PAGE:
Conclusion

The soaring rates of poverty and homeless in New York are, at best, deeply problematic. Certainly, as one of the wealthiest cities in the world, we can do better. We are in crisis. Indeed, many of New York’s elected and appointed officials in every level of government consider expanding housing opportunities to be among their top priorities. Yet NYCHA’s opaque and lop-sided exclusionary policies are an anomaly that endures only because of a misunderstanding about what makes us safe. Given the adverse impacts of unstable housing on individuals, communities, and our city as a whole, I respectfully urge Council Members to follow the federal government’s recent example and work to expand re-entry in public housing authorities. This effort would require initiating conversations with the public housing communities in your districts about the broad-based exclusion of fellow residents, including those who have made mistakes, and helping to empower those who have been directly impacted by this policy to help lead the fight for reform.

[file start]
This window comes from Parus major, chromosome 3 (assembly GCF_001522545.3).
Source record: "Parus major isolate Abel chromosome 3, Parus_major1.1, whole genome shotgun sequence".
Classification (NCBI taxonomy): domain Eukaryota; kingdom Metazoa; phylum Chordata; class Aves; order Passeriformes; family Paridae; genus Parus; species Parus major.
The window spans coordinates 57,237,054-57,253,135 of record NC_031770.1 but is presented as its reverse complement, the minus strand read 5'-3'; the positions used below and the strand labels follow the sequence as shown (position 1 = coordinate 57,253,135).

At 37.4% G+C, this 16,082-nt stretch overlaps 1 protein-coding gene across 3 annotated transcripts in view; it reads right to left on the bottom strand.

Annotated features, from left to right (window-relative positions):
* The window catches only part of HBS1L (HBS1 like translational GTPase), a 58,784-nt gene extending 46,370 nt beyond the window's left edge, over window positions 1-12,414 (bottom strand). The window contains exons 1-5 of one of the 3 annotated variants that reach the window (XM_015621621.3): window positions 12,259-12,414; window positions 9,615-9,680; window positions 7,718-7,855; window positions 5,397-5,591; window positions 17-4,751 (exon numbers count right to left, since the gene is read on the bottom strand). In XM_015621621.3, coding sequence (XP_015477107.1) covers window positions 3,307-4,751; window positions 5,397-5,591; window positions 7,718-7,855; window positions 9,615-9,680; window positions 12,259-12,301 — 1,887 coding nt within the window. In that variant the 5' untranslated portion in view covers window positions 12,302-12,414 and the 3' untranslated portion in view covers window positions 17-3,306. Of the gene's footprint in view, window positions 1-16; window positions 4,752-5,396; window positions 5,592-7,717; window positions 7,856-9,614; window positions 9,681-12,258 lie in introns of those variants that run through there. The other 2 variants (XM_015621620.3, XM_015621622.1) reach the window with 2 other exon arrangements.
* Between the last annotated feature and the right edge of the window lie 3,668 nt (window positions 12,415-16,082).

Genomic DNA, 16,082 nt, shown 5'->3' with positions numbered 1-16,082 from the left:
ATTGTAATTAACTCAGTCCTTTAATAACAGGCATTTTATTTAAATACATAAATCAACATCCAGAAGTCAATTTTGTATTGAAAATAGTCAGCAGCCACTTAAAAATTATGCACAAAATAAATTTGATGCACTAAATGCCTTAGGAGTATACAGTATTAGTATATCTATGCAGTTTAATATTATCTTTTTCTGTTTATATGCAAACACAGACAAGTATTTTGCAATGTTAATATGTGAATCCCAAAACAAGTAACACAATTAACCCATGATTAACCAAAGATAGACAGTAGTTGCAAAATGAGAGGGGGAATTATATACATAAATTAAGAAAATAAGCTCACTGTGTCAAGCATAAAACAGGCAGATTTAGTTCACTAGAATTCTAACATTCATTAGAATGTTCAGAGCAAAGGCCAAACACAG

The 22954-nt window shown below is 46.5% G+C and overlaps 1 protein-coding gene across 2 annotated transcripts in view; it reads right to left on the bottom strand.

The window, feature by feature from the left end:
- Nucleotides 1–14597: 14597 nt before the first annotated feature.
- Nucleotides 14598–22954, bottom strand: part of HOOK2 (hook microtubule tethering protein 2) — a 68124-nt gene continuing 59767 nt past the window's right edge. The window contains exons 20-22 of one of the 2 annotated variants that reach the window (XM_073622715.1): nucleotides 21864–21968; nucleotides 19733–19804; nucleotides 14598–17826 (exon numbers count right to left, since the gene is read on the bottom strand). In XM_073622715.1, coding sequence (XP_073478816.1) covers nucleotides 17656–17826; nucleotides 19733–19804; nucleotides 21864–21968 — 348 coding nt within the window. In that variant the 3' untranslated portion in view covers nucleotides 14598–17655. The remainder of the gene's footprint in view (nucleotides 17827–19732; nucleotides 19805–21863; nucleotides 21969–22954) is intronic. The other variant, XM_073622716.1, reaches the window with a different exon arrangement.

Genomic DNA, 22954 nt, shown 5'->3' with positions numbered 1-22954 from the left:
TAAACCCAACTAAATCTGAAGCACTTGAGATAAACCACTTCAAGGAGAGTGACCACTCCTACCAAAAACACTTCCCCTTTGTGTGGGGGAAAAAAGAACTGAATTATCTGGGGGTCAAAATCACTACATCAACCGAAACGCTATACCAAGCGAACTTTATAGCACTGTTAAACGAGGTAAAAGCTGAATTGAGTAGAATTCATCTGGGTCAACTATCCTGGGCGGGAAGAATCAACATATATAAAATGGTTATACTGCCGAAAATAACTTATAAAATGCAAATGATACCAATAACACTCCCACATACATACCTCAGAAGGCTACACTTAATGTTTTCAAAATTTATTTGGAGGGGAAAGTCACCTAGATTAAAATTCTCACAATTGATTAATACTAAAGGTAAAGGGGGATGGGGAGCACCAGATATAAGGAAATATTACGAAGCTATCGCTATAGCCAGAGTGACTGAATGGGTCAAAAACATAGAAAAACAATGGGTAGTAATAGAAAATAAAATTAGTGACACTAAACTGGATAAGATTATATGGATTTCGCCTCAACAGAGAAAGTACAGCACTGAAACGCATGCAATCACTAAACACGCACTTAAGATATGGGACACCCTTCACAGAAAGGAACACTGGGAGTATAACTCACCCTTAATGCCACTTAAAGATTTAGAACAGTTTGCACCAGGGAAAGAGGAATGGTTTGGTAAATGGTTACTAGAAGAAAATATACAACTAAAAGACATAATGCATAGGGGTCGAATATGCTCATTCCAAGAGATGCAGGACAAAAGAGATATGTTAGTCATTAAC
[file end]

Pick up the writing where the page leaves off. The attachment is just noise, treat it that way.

[1] Matter of Featherstone v Franco, 269 AD2d 109, 111 [dissenting mem]; see also, Matter of Sanders v Franco, 269 AD2d 118; Mireya Navarro,

As NewYork Rents Soar, Public Housing Becomes Lifelong Refuge, The New York Times (Aug. 3, 2015) available at  http://www.nytimes.com/2015/08/04/nyregion/as-new-york-rents-soar-public-housing-becomes-lifelong-refuge.html

[2] 24 CFR § 960.204

[3] http://www.nyc.gov/html/nycha/downloads/pdf/res_data.pdf